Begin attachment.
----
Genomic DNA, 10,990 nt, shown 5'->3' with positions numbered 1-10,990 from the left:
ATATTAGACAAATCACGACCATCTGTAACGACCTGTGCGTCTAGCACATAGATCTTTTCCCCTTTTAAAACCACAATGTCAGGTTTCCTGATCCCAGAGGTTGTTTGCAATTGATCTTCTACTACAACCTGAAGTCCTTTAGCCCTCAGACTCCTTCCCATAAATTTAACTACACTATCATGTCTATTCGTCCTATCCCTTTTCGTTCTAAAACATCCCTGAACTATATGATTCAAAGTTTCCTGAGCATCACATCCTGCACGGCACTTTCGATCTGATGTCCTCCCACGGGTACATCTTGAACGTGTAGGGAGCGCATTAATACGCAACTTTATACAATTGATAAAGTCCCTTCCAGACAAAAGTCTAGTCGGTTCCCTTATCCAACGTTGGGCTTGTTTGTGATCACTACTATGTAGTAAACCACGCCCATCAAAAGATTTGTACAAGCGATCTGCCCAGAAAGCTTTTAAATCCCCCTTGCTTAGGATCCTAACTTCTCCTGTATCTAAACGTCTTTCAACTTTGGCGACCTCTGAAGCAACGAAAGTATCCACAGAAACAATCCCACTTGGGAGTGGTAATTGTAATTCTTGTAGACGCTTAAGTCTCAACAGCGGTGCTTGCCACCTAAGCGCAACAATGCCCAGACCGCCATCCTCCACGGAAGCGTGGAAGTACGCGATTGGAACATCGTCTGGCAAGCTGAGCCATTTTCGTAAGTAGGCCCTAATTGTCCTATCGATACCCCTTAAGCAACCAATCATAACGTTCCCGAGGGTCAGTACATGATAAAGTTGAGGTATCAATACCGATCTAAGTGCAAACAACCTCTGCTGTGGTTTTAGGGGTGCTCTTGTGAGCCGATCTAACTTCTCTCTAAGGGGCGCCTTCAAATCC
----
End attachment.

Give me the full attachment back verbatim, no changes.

Genomic DNA, 10,990 nt, shown 5'->3' with positions numbered 1-10,990 from the left:
ATATTAGACAAATCACGACCATCTGTAACGACCTGTGCGTCTAGCACATAGATCTTTTCCCCTTTTAAAACCACAATGTCAGGTTTCCTGATCCCAGAGGTTGTTTGCAATTGATCTTCTACTACAACCTGAAGTCCTTTAGCCCTCAGACTCCTTCCCATAAATTTAACTACACTATCATGTCTATTCGTCCTATCCCTTTTCGTTCTAAAACATCCCTGAACTATATGATTCAAAGTTTCCTGAGCATCACATCCTGCACGGCACTTTCGATCTGATGTCCTCCCACGGGTACATCTTGAACGTGTAGGGAGCGCATTAATACGCAACTTTATACAATTGATAAAGTCCCTTCCAGACAAAAGTCTAGTCGGTTCCCTTATCCAACGTTGGGCTTGTTTGTGATCACTACTATGTAGTAAACCACGCCCATCAAAAGATTTGTACAAGCGATCTGCCCAGAAAGCTTTTAAATCCCCCTTGCTTAGGATCCTAACTTCTCCTGTATCTAAACGTCTTTCAACTTTGGCGACCTCTGAAGCAACGAAAGTATCCACAGAAACAATCCCACTTGGGAGTGGTAATTGTAATTCTTGTAGACGCTTAAGTCTCAACAGCGGTGCTTGCCACCTAAGCGCAACAATGCCCAGACCGCCATCCTCCACGGAAGCGTGGAAGTACGCGATTGGAACATCGTCTGGCAAGCTGAGCCATTTTCGTAAGTAGGCCCTAATTGTCCTATCGATACCCCTTAAGCAACCAATCATAACGTTCCCGAGGGTCAGTACATGATAAAGTTGAGGTATCAATACCGATCTAAGTGCAAACAACCTCTGCTGTGGTTTTAGGGGTGCTCTTGTGAGCCGATCTAACTTCTCTCTAAGGGGCGCCTTCAAATCC